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Discussion Starter · #1 ·
Need to drill a 1" hole in a kitchen floor ( mobile home), and thru the sub-floor to accommodate a new 4-wire (aluminum wire) cable (6/3 w/gd) for a kitchen range. Not sure if it's a floor covering like linoleum or similar because the "tiles" are shallow, but when I tap it with a tool, it sounds like real tile. Linoleum (or whatever) with real tile surface squares?
 

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Discussion Starter · #5 · (Edited)
When you say real tile do you mean ceramic or porcelain? I am not following. The bit you showed won't work on real tile, but would work just fine on vinyl tile.
Afraid I don't know for sure, but would vinyl tile sound like ceramic tile when tapping on it? Never knew there was such a thing as porcelain tile. "'Vinyl" sounds like something softer than ceramic. Not so?

I used a 1" wood bit:

http://www.whitecap.com/shop/p/irwi...ALoasZTJSfXkYo5HnAZd4a0CsNh1gF5lEzBoCSQ_w_wcB

in my drill to see if the point would dig in, but it would immediately drift off the target spot (not penetrate). Tapped it with the bit and it sounded like real tile to me.

What bit would I need for real/non-vinyl tile?
 

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Jello Wrangler
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Vinyl is a PVC based product and Linoleum is made from other products like linseed oil. Cermaic and Porcelain tile are made from clay and are similar. The real difference between them is density. Porcelain tiles are much more dense and absorb a lot less water.

Vinyl tiles do not sound solid like ceramic or porcelain. If it sounds solid that bit won't work. You need a bit like this.

http://www.homedepot.com/p/Rubi-2-1...dA4aAQ6xE_GLMRgjUy0dFyBk7tXsGTSj3VBoCdBvw_wcB
 

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Discussion Starter · #7 · (Edited)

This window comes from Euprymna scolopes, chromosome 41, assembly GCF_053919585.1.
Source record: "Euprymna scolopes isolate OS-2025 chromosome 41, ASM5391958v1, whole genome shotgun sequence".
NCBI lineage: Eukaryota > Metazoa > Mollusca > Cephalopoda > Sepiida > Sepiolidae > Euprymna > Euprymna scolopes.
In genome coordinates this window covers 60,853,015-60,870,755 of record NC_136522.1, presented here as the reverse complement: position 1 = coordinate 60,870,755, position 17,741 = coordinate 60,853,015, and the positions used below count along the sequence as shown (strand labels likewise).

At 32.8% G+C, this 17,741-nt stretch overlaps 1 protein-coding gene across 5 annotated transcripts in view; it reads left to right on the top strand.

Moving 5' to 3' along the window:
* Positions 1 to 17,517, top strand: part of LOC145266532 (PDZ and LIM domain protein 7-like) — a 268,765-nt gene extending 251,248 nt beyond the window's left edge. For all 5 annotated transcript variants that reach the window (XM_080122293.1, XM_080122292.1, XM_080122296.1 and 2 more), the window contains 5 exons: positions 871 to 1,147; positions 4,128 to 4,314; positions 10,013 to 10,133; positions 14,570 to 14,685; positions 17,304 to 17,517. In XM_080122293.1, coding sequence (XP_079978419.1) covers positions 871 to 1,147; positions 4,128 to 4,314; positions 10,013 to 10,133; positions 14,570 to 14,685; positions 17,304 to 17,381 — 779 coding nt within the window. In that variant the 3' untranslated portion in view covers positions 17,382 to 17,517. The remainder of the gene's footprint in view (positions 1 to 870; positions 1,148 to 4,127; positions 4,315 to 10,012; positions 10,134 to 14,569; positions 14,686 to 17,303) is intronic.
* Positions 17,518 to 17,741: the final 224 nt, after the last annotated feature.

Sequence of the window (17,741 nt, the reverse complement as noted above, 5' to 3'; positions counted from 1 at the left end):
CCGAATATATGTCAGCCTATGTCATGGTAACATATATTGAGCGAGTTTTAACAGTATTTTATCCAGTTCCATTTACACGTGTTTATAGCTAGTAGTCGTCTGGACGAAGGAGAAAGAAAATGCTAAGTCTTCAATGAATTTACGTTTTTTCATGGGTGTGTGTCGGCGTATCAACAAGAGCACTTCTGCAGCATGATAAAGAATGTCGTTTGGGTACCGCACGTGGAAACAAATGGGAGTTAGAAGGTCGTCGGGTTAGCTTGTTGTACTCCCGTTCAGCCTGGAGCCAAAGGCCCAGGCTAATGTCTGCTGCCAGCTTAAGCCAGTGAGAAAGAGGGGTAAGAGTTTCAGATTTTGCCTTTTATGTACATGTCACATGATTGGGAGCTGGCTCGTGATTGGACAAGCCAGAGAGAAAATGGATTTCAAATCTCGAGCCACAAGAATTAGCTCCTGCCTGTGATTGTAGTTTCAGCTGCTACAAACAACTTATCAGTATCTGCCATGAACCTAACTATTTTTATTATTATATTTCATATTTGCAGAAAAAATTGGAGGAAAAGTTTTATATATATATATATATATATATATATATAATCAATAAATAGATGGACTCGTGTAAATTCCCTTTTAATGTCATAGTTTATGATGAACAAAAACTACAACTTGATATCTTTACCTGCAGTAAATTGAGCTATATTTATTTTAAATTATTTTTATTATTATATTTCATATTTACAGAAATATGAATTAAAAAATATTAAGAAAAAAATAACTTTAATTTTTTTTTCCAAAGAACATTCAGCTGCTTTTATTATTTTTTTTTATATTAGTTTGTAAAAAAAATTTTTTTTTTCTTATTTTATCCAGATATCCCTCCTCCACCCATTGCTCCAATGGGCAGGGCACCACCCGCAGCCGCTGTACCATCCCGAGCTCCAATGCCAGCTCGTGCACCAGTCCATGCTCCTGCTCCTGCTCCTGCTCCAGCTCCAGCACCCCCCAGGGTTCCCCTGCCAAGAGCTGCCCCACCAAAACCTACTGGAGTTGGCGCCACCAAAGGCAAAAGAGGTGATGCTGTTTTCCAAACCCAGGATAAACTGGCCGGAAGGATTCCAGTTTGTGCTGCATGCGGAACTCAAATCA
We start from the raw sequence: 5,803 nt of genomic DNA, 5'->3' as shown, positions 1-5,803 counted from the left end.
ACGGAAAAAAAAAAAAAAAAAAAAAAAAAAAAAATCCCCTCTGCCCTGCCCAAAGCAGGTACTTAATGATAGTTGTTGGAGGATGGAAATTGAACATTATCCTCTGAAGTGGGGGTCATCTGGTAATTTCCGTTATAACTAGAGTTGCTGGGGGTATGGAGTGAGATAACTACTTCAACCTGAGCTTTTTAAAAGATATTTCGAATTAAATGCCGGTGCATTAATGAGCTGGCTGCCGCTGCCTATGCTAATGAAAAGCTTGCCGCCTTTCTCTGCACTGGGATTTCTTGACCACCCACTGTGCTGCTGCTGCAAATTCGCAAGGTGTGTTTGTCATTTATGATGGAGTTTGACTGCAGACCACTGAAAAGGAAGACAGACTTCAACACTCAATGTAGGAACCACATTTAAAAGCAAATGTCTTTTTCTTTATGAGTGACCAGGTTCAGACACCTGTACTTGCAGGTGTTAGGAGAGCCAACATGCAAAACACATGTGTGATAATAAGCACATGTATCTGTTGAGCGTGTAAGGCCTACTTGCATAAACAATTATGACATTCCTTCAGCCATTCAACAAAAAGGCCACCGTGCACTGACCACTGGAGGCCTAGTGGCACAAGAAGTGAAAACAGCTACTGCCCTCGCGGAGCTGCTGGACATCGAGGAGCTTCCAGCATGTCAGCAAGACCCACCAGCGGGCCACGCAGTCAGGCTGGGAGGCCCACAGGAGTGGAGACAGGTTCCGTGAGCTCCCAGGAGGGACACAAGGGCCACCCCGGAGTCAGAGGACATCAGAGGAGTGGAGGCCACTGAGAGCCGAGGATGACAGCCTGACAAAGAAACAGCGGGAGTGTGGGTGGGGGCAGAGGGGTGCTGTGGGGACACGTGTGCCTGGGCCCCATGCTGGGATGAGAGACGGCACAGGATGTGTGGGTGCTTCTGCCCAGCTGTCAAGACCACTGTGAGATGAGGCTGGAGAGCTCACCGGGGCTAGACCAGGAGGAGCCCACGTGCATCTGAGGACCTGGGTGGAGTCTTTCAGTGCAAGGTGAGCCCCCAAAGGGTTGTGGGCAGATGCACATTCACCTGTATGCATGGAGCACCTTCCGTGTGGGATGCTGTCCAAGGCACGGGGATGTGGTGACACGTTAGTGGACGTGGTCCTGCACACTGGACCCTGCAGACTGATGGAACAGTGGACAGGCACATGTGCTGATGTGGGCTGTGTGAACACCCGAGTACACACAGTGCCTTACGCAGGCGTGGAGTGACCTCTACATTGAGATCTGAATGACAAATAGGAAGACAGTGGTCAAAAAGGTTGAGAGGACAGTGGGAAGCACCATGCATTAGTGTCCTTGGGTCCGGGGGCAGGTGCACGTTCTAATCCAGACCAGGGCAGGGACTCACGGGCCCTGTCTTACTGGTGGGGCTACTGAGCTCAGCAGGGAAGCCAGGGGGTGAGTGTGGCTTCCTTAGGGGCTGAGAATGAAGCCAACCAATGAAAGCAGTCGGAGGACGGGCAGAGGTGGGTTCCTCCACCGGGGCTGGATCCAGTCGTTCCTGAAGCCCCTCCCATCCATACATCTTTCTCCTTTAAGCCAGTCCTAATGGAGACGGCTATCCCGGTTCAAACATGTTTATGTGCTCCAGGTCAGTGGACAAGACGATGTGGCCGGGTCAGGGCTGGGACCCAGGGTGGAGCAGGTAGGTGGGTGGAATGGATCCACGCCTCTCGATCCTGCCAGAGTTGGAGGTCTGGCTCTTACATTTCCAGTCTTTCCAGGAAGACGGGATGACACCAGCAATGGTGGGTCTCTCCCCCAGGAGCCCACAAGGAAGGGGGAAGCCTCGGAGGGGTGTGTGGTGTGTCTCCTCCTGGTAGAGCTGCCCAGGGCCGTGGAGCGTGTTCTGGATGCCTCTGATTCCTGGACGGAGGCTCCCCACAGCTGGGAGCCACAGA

Vinyl is a PVC based product and Linoleum is made from other products like linseed oil. Cermaic and Porcelain tile are made from clay and are similar. The real difference between them is density. Porcelain tiles are much more dense and absorb a lot less water.

Vinyl tiles do not sound solid like ceramic or porcelain. If it sounds solid that bit won't work. You need a bit like this.

http://www.homedepot.com/p/Rubi-2-1...dA4aAQ6xE_GLMRgjUy0dFyBk7tXsGTSj3VBoCdBvw_wcB
Without a pilot bit, seems like it would be difficult to start a hole without it drifting. No? Will it go on through 3/4" particle board or plywood after getting through the tile?
 

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Jello Wrangler
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Without a pilot bit, seems like it would be difficult to start a hole without it drifting. No?
Whatever size you are drilling with make a guide for the bit. Take a scrap of plywood and drill the same size hole. Place the plywood guide on your tile and use it to guide your bit. You can also use the plywood as a reservoir for water. Keeping the bit wet is key.
 

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Discussion Starter · #9 ·
Whatever size you are drilling with make a guide for the bit. Take a scrap of plywood and drill the same size hole. Place the plywood guide on your tile and use it to guide your bit. You can also use the plywood as a reservoir for water. Keeping the bit wet is key.